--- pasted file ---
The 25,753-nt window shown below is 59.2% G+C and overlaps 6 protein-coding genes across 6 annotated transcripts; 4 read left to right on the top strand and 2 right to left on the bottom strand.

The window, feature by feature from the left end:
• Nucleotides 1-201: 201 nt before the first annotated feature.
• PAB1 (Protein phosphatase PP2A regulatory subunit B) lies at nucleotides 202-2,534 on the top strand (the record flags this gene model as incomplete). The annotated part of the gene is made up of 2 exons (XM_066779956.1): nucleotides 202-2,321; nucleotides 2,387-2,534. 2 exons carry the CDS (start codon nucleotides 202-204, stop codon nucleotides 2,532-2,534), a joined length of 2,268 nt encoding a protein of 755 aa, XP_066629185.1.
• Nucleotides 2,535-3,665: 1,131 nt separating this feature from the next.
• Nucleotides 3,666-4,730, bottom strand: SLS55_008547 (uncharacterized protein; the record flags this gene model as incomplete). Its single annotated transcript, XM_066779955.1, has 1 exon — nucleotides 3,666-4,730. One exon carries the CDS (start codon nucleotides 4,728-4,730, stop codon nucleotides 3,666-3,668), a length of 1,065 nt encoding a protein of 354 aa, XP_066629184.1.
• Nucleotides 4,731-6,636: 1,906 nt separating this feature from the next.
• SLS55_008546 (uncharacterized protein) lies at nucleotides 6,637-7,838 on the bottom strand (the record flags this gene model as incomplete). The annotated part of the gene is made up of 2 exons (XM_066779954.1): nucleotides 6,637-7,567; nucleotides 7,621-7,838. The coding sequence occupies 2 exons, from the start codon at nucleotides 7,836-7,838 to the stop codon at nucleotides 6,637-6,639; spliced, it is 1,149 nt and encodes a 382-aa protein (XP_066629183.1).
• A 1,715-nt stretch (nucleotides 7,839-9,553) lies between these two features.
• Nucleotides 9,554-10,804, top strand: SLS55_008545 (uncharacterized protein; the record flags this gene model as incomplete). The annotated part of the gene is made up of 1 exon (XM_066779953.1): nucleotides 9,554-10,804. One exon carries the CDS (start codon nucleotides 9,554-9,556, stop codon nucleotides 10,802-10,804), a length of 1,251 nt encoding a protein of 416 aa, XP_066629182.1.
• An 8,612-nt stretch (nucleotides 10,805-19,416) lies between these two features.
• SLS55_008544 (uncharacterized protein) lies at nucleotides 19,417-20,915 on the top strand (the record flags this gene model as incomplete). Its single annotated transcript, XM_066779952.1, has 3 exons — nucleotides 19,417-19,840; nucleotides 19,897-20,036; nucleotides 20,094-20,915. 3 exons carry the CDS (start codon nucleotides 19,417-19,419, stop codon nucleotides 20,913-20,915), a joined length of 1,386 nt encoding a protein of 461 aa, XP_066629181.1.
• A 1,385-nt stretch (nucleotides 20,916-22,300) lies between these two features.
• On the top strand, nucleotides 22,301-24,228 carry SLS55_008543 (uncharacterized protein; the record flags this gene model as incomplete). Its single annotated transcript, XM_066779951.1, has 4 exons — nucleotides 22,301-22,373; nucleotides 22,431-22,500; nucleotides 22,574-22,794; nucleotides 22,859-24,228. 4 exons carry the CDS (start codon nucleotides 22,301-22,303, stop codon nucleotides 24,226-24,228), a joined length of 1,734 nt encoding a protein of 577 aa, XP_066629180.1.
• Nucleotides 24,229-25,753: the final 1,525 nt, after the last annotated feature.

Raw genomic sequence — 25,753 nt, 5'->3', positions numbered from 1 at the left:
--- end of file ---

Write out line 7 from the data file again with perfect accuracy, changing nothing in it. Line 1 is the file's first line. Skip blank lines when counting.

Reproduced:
• Nucleotides 4,731-6,636: 1,906 nt separating this feature from the next.